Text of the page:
Faith Christian Church rezoning request fails at Board of Aldermen meeting

By T. Scott Boatright

No second, no go.

That was the way a controversial rezoning request for expansion by Faith Christian Church on La. Hwy. 167 ended Monday night as Ruston’s Board of Aldermen held its monthly meeting at City Hall.

According to parliamentary procedure, after a motion is proposed, if the motion requires a second and none is immediately offered, the chair of the body (or in this case Mayor Ronny Walker) will usually ask, “Is there a second?” If no second is obtained within a few moments of proposing the motion, then the motion is not considered by the assembly, and is treated as though it was never offered.

And that’s what happened Monday as no second to a motion to consider and vote on the matter was made, effectively killing it right then and there.

Ruston’s aldermen were considering an ordinance amending the Ruston 21 Comprehensive Play and Future Land Use Map. Ruston’s Planning and Zoning Commission last month endorsed the church’s request and approved an application to rezone the property. 

Faith Christian Church pastor Stan Pody said the designation change would make it easier for the church to handle the approval process from planned expansion of the church.

Pody said the church would like to enlarge its current building but that doing so would not involve any West Woodhaven Road property adjacent to the church other than extending fencing to handle 20-foot setback regulations. The church owns a residential home that sits next to the church.

Numerous neighborhood residences spoke during a public hearing on the matter, expressing concerns not only about noise from church gatherings that bothered some residents but that such rezoning could open a door setting things up for more issues in the future.

The concerns boiled down to the question of whether a growing church should have the right to have the adjacent property it owns rezoned to become available for its own non-residential use.

Gay Ingram, who lives on West Woodhaven Road, was one of those residents who were allowed two minutes to speak on the matter — only two minutes because so many people either in favor or against the proposal wanted a chance to have their say.

“My concern is not a personal thing with the church, it’s a thing with the law,” Ingram said during her two-minute turn at the microphone. And I am deeply concerned with the way the Planning and Zoning Council acted on this matter. I was told the church needed this land to grow, and that puzzled me, because I don’t think that’s a legal argument. I think that concern ought to be what does the law allow. What is good for most of us and not just the needs of the church?”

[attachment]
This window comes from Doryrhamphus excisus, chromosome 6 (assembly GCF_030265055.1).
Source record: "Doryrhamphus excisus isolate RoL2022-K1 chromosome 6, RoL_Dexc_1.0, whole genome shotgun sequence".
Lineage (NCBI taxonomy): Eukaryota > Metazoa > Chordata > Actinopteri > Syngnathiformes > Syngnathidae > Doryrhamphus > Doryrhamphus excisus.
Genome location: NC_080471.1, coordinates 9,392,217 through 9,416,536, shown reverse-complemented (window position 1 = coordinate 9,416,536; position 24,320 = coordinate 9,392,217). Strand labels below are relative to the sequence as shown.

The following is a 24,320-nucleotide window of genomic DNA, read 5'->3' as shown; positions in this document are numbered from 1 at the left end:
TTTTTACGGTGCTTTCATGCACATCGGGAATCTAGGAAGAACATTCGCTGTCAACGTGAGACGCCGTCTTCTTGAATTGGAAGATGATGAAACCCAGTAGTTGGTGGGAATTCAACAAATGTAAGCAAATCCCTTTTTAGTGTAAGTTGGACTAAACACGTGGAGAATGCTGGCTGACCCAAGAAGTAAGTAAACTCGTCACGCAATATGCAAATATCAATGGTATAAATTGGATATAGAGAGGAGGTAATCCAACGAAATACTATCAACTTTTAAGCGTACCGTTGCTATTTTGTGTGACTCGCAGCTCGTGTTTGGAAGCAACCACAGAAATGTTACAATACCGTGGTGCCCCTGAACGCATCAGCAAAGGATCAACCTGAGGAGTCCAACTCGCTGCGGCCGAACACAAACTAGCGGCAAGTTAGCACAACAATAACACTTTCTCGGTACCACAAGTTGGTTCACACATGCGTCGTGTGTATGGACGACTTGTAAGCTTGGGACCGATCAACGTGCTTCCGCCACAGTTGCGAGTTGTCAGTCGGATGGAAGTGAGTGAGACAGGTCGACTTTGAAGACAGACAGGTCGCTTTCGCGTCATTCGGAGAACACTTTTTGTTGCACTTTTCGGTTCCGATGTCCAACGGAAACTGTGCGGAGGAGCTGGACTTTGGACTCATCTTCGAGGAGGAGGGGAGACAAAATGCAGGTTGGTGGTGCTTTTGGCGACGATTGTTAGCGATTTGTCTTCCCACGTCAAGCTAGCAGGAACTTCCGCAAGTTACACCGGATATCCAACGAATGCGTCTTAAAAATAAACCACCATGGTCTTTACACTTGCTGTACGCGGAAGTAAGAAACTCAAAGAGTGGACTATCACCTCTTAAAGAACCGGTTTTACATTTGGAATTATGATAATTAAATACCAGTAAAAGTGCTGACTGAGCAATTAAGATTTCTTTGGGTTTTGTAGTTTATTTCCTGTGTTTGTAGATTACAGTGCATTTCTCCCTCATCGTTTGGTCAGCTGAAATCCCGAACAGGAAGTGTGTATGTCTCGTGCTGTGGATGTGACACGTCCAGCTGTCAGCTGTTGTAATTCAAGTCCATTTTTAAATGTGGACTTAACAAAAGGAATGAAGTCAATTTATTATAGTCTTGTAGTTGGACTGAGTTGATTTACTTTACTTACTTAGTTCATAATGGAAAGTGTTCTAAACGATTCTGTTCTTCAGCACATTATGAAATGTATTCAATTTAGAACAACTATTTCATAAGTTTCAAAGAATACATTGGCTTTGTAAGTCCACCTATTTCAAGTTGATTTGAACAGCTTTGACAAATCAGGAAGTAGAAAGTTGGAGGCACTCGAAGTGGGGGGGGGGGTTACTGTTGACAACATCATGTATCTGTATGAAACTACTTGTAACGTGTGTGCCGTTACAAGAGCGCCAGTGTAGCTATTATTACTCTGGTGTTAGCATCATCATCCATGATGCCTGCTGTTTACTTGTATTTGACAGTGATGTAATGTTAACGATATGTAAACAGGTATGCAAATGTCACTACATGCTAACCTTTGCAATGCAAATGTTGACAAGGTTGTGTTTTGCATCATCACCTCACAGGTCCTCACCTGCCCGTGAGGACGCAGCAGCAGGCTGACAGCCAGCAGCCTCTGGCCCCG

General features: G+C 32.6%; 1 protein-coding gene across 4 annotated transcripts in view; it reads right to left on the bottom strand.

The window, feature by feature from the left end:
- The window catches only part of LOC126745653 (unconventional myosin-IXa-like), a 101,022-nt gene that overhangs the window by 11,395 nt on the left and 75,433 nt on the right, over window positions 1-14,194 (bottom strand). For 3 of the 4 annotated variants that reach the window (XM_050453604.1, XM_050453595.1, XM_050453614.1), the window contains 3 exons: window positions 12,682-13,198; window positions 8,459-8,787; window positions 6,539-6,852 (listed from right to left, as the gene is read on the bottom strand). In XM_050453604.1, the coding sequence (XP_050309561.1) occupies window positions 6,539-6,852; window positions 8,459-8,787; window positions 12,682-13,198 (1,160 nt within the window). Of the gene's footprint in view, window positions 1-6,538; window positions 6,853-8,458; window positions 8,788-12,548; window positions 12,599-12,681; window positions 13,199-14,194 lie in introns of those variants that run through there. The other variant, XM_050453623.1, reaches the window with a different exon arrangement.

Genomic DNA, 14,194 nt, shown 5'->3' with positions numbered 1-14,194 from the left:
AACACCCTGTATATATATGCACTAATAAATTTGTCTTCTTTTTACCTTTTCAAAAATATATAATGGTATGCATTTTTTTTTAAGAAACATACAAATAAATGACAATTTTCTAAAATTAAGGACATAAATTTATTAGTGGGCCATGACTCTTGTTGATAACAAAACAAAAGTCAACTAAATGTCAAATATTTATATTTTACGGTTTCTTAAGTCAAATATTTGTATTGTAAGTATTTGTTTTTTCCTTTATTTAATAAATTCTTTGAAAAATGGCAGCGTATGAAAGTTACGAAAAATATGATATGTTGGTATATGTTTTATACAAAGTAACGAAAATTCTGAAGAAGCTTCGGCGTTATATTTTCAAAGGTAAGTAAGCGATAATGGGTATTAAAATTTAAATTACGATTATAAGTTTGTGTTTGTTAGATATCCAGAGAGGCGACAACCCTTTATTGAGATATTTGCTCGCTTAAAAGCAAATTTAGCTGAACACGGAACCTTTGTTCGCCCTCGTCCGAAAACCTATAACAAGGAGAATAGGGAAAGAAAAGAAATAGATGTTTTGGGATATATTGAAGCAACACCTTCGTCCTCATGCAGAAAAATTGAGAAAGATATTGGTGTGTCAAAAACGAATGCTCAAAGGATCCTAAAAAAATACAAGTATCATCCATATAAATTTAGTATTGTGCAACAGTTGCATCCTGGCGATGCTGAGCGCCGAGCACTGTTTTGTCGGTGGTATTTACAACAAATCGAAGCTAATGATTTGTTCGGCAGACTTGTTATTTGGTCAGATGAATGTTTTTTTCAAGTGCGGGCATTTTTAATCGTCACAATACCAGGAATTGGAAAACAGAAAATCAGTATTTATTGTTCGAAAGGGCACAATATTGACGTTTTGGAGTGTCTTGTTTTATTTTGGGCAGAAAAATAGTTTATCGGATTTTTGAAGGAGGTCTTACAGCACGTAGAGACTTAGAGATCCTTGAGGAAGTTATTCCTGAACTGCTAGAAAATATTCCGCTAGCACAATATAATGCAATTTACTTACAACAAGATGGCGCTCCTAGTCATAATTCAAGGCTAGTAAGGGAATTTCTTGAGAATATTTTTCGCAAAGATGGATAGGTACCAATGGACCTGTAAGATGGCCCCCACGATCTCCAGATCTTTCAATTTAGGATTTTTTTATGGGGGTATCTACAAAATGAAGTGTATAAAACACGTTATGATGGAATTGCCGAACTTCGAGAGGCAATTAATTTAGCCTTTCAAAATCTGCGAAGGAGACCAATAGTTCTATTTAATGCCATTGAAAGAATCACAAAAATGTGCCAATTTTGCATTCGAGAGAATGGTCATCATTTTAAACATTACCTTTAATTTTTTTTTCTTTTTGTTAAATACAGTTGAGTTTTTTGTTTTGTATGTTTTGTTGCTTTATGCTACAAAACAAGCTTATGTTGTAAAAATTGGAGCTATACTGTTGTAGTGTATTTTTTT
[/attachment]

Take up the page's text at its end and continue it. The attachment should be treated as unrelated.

Numerous church members spoke in favor of the proposal, touting the good the church has done especially working with troubled youth and young adults in helping them turn their lives around by turning to religion.

Before a motion to consider the request was called for, Alderman Jim Pearce, whose the district the property is in, spoke on the matter.

“This is in my district and I’ve talked with residents and I’ve heard from Rev. Pody … and to hear these testimonies is very touching to me and inspiring. I am so excited that their church is growing and thriving, and if all of our churches in Ruston were doing that, we’d have a lot less problems.

“That being said, we set this Pines Parkway (where commercial use is allowed adjacent to Hwy. 167 only) because for years we would have somebody come and say, ‘Hey, we want to put an office building here.” We’d have to go through the rezoning process with that. We did them one at a time and I don’t know how many we did, but it was always a battle with the neighbors behind it. I think we all realize (Hwy.) 167 is a major thoroughfare and there’s going to be commercial property on it. So we try to put together a plan to make that happen along with a plan to put in screening behind such property between that and residential property. Hours of operation was part of that consideration, as was lighting, smells and traffic. All those things we restricted on the commercial end to protect the neighborhood.

“If you start moving into the neighborhood, which is what rezoning this lot would do, I have a problem with that. When you do that, what happens when John Doe’s business comes in and says they need space and are going to buy the first house behind their property because it was already done for the church. You open a precedent there that you can’t stop. And what happens if this church keeps growing to a point to at that point they have to move to a bigger location then? That creates other issues there as to what would take over the property then. … We have it set and I hope we will stay with that and keep it and not expand it into the neighborhood.”

At that point Mayor Ronny Walker, saying he is “all about compromise,” asked Pody if expansion might be able to be done without rezoning next-door residential property owned by the church.

“The bottom line is that we do own both properties,” Pody said. “The plans for that property is to remain as a rented, residential house that our church owns. We need the inclusion of the back property into commercial so that we wouldn’t encroach on the 20-foot setback. That’s what we need it for.”

Walker’s request for a motion to vote on the matter was made by Aldermen Bruce Siegmund, but when no second was made, the motion failed based on parliamentary procedure.

Even though that effectively killed the proposal, Ruston’s aldermen then still went ahead and considered an ordinance to amend Chapter 29 of the Code of Ordinances of the City of Ruston by changing certain of the zoning district boundaries provided for therein.

Alderman Jedd Lewis made a motion to consider that but again no second was made, and the motion also quickly died, ending consideration of the matter.

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